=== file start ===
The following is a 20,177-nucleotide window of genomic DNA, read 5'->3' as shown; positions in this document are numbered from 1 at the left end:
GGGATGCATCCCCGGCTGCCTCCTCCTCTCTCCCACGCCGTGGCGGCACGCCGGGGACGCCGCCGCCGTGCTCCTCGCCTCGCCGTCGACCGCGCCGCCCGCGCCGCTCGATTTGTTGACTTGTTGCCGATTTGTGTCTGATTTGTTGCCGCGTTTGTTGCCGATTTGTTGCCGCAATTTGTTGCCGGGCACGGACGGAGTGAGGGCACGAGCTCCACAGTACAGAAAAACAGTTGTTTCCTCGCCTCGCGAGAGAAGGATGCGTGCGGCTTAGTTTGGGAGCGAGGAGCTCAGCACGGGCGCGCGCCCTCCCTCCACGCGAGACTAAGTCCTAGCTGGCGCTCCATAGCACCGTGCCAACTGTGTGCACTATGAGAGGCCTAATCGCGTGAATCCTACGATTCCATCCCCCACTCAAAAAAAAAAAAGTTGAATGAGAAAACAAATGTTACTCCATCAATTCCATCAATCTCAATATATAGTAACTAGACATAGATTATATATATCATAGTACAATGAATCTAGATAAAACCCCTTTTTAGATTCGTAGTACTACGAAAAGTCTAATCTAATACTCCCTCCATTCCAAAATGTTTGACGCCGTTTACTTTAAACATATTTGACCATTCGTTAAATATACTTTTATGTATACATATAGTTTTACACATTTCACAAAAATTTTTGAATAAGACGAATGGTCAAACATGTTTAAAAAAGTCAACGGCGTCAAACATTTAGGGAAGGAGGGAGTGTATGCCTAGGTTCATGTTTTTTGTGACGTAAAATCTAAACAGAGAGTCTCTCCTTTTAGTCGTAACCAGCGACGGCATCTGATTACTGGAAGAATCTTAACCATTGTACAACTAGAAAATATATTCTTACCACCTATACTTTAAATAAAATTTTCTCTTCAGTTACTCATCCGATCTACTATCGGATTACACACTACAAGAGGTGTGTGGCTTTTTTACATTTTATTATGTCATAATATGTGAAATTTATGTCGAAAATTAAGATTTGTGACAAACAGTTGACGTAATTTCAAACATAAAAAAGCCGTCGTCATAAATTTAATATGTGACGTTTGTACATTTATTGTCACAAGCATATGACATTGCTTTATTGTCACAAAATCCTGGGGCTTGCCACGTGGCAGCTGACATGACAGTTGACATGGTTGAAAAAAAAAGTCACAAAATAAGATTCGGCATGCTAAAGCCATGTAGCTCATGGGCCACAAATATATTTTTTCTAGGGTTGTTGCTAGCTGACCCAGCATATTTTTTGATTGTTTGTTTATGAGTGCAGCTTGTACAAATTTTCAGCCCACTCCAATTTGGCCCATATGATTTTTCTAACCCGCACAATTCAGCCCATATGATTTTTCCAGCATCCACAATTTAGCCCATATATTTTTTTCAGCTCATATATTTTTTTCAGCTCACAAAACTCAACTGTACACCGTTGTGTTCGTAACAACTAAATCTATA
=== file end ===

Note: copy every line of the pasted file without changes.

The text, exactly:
The following is a 20,177-nucleotide window of genomic DNA, read 5'->3' as shown; positions in this document are numbered from 1 at the left end:
GGGATGCATCCCCGGCTGCCTCCTCCTCTCTCCCACGCCGTGGCGGCACGCCGGGGACGCCGCCGCCGTGCTCCTCGCCTCGCCGTCGACCGCGCCGCCCGCGCCGCTCGATTTGTTGACTTGTTGCCGATTTGTGTCTGATTTGTTGCCGCGTTTGTTGCCGATTTGTTGCCGCAATTTGTTGCCGGGCACGGACGGAGTGAGGGCACGAGCTCCACAGTACAGAAAAACAGTTGTTTCCTCGCCTCGCGAGAGAAGGATGCGTGCGGCTTAGTTTGGGAGCGAGGAGCTCAGCACGGGCGCGCGCCCTCCCTCCACGCGAGACTAAGTCCTAGCTGGCGCTCCATAGCACCGTGCCAACTGTGTGCACTATGAGAGGCCTAATCGCGTGAATCCTACGATTCCATCCCCCACTCAAAAAAAAAAAAGTTGAATGAGAAAACAAATGTTACTCCATCAATTCCATCAATCTCAATATATAGTAACTAGACATAGATTATATATATCATAGTACAATGAATCTAGATAAAACCCCTTTTTAGATTCGTAGTACTACGAAAAGTCTAATCTAATACTCCCTCCATTCCAAAATGTTTGACGCCGTTTACTTTAAACATATTTGACCATTCGTTAAATATACTTTTATGTATACATATAGTTTTACACATTTCACAAAAATTTTTGAATAAGACGAATGGTCAAACATGTTTAAAAAAGTCAACGGCGTCAAACATTTAGGGAAGGAGGGAGTGTATGCCTAGGTTCATGTTTTTTGTGACGTAAAATCTAAACAGAGAGTCTCTCCTTTTAGTCGTAACCAGCGACGGCATCTGATTACTGGAAGAATCTTAACCATTGTACAACTAGAAAATATATTCTTACCACCTATACTTTAAATAAAATTTTCTCTTCAGTTACTCATCCGATCTACTATCGGATTACACACTACAAGAGGTGTGTGGCTTTTTTACATTTTATTATGTCATAATATGTGAAATTTATGTCGAAAATTAAGATTTGTGACAAACAGTTGACGTAATTTCAAACATAAAAAAGCCGTCGTCATAAATTTAATATGTGACGTTTGTACATTTATTGTCACAAGCATATGACATTGCTTTATTGTCACAAAATCCTGGGGCTTGCCACGTGGCAGCTGACATGACAGTTGACATGGTTGAAAAAAAAAGTCACAAAATAAGATTCGGCATGCTAAAGCCATGTAGCTCATGGGCCACAAATATATTTTTTCTAGGGTTGTTGCTAGCTGACCCAGCATATTTTTTGATTGTTTGTTTATGAGTGCAGCTTGTACAAATTTTCAGCCCACTCCAATTTGGCCCATATGATTTTTCTAACCCGCACAATTCAGCCCATATGATTTTTCCAGCATCCACAATTTAGCCCATATATTTTTTTCAGCTCATATATTTTTTTCAGCTCACAAAACTCAACTGTACACCGTTGTGTTCGTAACAACTAAATCTATA